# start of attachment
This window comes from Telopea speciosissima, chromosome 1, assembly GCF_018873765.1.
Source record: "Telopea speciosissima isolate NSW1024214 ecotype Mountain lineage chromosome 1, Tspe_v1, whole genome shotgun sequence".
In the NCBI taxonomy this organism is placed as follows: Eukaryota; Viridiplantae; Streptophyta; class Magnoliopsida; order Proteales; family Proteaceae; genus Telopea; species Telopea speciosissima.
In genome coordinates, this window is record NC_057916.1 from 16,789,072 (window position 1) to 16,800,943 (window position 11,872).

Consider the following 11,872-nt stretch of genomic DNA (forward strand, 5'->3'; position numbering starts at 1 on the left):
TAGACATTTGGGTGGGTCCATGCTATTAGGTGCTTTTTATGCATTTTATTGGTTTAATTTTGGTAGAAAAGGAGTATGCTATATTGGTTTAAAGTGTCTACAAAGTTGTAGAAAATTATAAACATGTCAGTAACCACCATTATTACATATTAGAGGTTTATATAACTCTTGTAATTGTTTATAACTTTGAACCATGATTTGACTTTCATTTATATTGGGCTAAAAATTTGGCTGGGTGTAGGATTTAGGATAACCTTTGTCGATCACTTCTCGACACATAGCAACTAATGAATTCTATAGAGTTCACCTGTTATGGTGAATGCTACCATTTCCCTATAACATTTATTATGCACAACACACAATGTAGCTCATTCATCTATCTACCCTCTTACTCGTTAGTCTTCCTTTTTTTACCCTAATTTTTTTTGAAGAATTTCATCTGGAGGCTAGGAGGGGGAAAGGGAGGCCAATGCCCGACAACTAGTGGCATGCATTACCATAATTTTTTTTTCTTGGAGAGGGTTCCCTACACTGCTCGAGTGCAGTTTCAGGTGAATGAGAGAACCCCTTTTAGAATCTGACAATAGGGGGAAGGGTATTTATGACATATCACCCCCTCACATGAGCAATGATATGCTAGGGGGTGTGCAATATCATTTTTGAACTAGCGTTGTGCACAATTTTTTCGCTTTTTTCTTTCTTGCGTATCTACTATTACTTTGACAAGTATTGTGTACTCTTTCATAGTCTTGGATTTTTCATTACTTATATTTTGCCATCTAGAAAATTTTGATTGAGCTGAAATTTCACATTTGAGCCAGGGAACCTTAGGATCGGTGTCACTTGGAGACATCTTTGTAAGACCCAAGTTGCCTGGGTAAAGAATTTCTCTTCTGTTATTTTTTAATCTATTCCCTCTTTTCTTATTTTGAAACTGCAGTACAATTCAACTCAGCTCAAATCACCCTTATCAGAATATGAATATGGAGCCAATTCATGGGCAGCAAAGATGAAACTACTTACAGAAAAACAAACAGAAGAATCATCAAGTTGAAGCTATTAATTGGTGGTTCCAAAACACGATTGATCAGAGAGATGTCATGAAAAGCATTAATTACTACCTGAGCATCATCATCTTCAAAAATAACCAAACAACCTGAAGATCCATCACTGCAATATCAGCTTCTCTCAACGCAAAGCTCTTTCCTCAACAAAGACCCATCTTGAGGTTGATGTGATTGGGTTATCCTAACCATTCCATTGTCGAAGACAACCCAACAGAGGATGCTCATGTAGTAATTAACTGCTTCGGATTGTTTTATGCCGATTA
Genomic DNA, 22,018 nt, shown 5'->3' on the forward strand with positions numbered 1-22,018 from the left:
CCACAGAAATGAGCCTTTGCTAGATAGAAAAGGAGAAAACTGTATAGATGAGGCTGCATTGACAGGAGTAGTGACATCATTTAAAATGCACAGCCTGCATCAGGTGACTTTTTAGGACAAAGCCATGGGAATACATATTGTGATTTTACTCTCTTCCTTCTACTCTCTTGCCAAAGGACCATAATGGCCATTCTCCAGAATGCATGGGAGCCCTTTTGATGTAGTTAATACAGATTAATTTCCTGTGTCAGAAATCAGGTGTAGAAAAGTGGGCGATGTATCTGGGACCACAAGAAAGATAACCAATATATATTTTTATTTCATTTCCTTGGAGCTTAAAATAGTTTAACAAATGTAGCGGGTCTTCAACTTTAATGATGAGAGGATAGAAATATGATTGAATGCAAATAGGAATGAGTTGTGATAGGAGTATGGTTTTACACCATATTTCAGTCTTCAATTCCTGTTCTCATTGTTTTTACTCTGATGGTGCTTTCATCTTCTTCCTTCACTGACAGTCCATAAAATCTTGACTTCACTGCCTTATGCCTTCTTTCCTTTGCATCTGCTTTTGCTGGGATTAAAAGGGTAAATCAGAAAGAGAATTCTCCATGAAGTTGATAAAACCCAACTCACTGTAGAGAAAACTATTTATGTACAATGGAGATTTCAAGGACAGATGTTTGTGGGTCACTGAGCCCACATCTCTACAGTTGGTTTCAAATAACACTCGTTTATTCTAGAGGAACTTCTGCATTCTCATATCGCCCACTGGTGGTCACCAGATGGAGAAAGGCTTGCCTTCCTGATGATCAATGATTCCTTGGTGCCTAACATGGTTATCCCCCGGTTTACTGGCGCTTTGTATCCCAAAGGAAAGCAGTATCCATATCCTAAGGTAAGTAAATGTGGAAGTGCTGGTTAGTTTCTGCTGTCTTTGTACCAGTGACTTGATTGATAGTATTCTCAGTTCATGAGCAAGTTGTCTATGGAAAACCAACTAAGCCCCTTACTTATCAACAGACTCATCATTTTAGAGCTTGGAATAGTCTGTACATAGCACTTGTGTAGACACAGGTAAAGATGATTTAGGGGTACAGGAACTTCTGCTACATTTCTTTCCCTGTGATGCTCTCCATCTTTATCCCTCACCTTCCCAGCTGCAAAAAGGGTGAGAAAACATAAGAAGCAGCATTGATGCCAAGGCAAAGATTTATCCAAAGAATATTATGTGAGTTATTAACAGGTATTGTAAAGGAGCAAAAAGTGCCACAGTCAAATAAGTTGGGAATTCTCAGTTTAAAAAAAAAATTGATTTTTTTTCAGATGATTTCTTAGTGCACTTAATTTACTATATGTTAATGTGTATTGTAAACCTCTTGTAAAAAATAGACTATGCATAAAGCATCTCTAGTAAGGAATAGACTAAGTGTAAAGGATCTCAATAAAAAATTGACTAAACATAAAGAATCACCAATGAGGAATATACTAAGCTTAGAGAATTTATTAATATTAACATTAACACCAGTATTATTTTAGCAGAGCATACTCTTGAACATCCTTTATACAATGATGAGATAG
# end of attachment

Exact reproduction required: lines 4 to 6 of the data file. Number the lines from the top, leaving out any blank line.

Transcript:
In genome coordinates, this window is record NC_057916.1 from 16,789,072 (window position 1) to 16,800,943 (window position 11,872).

Consider the following 11,872-nt stretch of genomic DNA (forward strand, 5'->3'; position numbering starts at 1 on the left):
TAGACATTTGGGTGGGTCCATGCTATTAGGTGCTTTTTATGCATTTTATTGGTTTAATTTTGGTAGAAAAGGAGTATGCTATATTGGTTTAAAGTGTCTACAAAGTTGTAGAAAATTATAAACATGTCAGTAACCACCATTATTACATATTAGAGGTTTATATAACTCTTGTAATTGTTTATAACTTTGAACCATGATTTGACTTTCATTTATATTGGGCTAAAAATTTGGCTGGGTGTAGGATTTAGGATAACCTTTGTCGATCACTTCTCGACACATAGCAACTAATGAATTCTATAGAGTTCACCTGTTATGGTGAATGCTACCATTTCCCTATAACATTTATTATGCACAACACACAATGTAGCTCATTCATCTATCTACCCTCTTACTCGTTAGTCTTCCTTTTTTTACCCTAATTTTTTTTGAAGAATTTCATCTGGAGGCTAGGAGGGGGAAAGGGAGGCCAATGCCCGACAACTAGTGGCATGCATTACCATAATTTTTTTTTCTTGGAGAGGGTTCCCTACACTGCTCGAGTGCAGTTTCAGGTGAATGAGAGAACCCCTTTTAGAATCTGACAATAGGGGGAAGGGTATTTATGACATATCACCCCCTCACATGAGCAATGATATGCTAGGGGGTGTGCAATATCATTTTTGAACTAGCGTTGTGCACAATTTTTTCGCTTTTTTCTTTCTTGCGTATCTACTATTACTTTGACAAGTATTGTGTACTCTTTCATAGTCTTGGATTTTTCATTACTTATATTTTGCCATCTAGAAAATTTTGATTGAGCTGAAATTTCACATTTGAGCCAGGGAACCTTAGGATCGGTGTCACTTGGAGACATCTTTGTAAGACCCAAGTTGCCTGGGTAAAGAATTTCTCTTCTGTTATTTTTTAATCTATTCCCTCTTTTCTTATTTTGAAACTGCAGTACAATTCAACTCAGCTCAAATCACCCTTATCAGAATATGAATATGGAGCCAATTCATGGGCAGCAAAGATGAAACTACTTACAGAAAAACAAACAGAAGAATCATCAAGTTGAAGCTATTAATTGGTGGTTCCAAAACACGATTGATCAGAGAGATGTCATGAAAAGCATTAATTACTACCTGAGCATCATCATCTTCAAAAATAACCAAACAACCTGAAGATCCATCACTGCAATATCAGCTTCTCTCAACGCAAAGCTCTTTCCTCAACAAAGACCCATCTTGAGGTTGATGTGATTGGGTTATCCTAACCATTCCATTGTCGAAGACAACCCAACAGAGGATGCTCATGTAGTAATTAACTGCTTCGGATTGTTTTATGCCGATTA